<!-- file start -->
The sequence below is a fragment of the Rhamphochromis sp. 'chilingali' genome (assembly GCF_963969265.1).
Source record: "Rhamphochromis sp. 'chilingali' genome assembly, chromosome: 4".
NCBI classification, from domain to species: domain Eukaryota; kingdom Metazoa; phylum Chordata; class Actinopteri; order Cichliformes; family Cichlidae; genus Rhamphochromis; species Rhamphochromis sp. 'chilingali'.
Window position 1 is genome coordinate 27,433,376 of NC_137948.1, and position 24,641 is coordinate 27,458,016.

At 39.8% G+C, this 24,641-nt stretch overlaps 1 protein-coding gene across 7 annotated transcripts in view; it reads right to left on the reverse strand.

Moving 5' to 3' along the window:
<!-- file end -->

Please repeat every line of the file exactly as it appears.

The sequence below is a fragment of the Rhamphochromis sp. 'chilingali' genome (assembly GCF_963969265.1).
Source record: "Rhamphochromis sp. 'chilingali' genome assembly, chromosome: 4".
NCBI classification, from domain to species: domain Eukaryota; kingdom Metazoa; phylum Chordata; class Actinopteri; order Cichliformes; family Cichlidae; genus Rhamphochromis; species Rhamphochromis sp. 'chilingali'.
Window position 1 is genome coordinate 27,433,376 of NC_137948.1, and position 24,641 is coordinate 27,458,016.

At 39.8% G+C, this 24,641-nt stretch overlaps 1 protein-coding gene across 7 annotated transcripts in view; it reads right to left on the reverse strand.

Moving 5' to 3' along the window: